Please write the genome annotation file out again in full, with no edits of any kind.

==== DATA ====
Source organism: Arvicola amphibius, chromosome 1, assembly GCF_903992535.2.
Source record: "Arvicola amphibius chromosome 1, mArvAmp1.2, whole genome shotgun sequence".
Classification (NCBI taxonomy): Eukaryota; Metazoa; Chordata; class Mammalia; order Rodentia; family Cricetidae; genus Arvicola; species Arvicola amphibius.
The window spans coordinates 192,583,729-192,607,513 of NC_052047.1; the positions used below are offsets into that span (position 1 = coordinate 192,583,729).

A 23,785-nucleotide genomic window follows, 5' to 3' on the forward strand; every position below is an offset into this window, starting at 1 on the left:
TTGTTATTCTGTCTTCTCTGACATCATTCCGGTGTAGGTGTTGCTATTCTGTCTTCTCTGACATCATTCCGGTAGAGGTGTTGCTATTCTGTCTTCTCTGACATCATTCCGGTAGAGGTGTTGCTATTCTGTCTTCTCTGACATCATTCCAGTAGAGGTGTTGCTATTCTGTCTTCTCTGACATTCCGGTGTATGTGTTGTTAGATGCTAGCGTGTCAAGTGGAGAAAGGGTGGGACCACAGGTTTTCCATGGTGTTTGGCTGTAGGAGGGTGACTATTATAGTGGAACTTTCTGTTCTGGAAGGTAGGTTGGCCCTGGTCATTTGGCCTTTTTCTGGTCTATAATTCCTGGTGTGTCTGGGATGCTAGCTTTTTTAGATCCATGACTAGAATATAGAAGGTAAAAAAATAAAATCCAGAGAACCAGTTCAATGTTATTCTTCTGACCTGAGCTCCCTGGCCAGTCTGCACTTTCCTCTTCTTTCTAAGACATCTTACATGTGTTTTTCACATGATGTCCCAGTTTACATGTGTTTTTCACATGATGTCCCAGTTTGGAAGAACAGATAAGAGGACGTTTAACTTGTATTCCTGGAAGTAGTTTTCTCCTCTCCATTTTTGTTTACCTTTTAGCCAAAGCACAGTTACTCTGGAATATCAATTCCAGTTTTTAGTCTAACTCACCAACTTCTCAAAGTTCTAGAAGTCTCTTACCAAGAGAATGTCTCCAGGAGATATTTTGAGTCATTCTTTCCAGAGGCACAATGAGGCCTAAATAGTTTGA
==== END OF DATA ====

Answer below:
Source organism: Arvicola amphibius, chromosome 1, assembly GCF_903992535.2.
Source record: "Arvicola amphibius chromosome 1, mArvAmp1.2, whole genome shotgun sequence".
Classification (NCBI taxonomy): Eukaryota; Metazoa; Chordata; class Mammalia; order Rodentia; family Cricetidae; genus Arvicola; species Arvicola amphibius.
The window spans coordinates 192,583,729-192,607,513 of NC_052047.1; the positions used below are offsets into that span (position 1 = coordinate 192,583,729).

A 23,785-nucleotide genomic window follows, 5' to 3' on the forward strand; every position below is an offset into this window, starting at 1 on the left:
TTGTTATTCTGTCTTCTCTGACATCATTCCGGTGTAGGTGTTGCTATTCTGTCTTCTCTGACATCATTCCGGTAGAGGTGTTGCTATTCTGTCTTCTCTGACATCATTCCGGTAGAGGTGTTGCTATTCTGTCTTCTCTGACATCATTCCAGTAGAGGTGTTGCTATTCTGTCTTCTCTGACATTCCGGTGTATGTGTTGTTAGATGCTAGCGTGTCAAGTGGAGAAAGGGTGGGACCACAGGTTTTCCATGGTGTTTGGCTGTAGGAGGGTGACTATTATAGTGGAACTTTCTGTTCTGGAAGGTAGGTTGGCCCTGGTCATTTGGCCTTTTTCTGGTCTATAATTCCTGGTGTGTCTGGGATGCTAGCTTTTTTAGATCCATGACTAGAATATAGAAGGTAAAAAAATAAAATCCAGAGAACCAGTTCAATGTTATTCTTCTGACCTGAGCTCCCTGGCCAGTCTGCACTTTCCTCTTCTTTCTAAGACATCTTACATGTGTTTTTCACATGATGTCCCAGTTTACATGTGTTTTTCACATGATGTCCCAGTTTGGAAGAACAGATAAGAGGACGTTTAACTTGTATTCCTGGAAGTAGTTTTCTCCTCTCCATTTTTGTTTACCTTTTAGCCAAAGCACAGTTACTCTGGAATATCAATTCCAGTTTTTAGTCTAACTCACCAACTTCTCAAAGTTCTAGAAGTCTCTTACCAAGAGAATGTCTCCAGGAGATATTTTGAGTCATTCTTTCCAGAGGCACAATGAGGCCTAAATAGTTTGA